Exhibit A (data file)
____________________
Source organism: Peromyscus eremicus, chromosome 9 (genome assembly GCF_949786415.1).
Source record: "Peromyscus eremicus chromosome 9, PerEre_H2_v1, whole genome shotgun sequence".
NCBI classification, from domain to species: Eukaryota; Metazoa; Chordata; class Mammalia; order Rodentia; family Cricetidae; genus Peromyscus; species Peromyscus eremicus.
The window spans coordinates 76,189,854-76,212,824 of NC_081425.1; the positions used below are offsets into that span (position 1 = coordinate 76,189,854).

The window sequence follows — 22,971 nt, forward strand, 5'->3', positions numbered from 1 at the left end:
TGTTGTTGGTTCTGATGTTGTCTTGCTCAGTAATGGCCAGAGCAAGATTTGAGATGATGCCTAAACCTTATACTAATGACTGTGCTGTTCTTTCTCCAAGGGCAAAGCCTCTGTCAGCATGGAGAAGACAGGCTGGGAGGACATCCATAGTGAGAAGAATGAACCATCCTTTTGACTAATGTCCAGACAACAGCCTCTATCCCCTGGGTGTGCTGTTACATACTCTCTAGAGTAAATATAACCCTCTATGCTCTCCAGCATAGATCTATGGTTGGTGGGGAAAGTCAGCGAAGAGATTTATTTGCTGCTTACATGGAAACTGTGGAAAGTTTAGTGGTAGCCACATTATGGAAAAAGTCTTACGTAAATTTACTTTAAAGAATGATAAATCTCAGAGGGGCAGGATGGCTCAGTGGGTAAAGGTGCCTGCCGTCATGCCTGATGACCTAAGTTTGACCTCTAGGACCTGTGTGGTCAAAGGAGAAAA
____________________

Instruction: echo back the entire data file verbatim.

Source organism: Peromyscus eremicus, chromosome 9 (genome assembly GCF_949786415.1).
Source record: "Peromyscus eremicus chromosome 9, PerEre_H2_v1, whole genome shotgun sequence".
NCBI classification, from domain to species: Eukaryota; Metazoa; Chordata; class Mammalia; order Rodentia; family Cricetidae; genus Peromyscus; species Peromyscus eremicus.
The window spans coordinates 76,189,854-76,212,824 of NC_081425.1; the positions used below are offsets into that span (position 1 = coordinate 76,189,854).

The window sequence follows — 22,971 nt, forward strand, 5'->3', positions numbered from 1 at the left end:
TGTTGTTGGTTCTGATGTTGTCTTGCTCAGTAATGGCCAGAGCAAGATTTGAGATGATGCCTAAACCTTATACTAATGACTGTGCTGTTCTTTCTCCAAGGGCAAAGCCTCTGTCAGCATGGAGAAGACAGGCTGGGAGGACATCCATAGTGAGAAGAATGAACCATCCTTTTGACTAATGTCCAGACAACAGCCTCTATCCCCTGGGTGTGCTGTTACATACTCTCTAGAGTAAATATAACCCTCTATGCTCTCCAGCATAGATCTATGGTTGGTGGGGAAAGTCAGCGAAGAGATTTATTTGCTGCTTACATGGAAACTGTGGAAAGTTTAGTGGTAGCCACATTATGGAAAAAGTCTTACGTAAATTTACTTTAAAGAATGATAAATCTCAGAGGGGCAGGATGGCTCAGTGGGTAAAGGTGCCTGCCGTCATGCCTGATGACCTAAGTTTGACCTCTAGGACCTGTGTGGTCAAAGGAGAAAA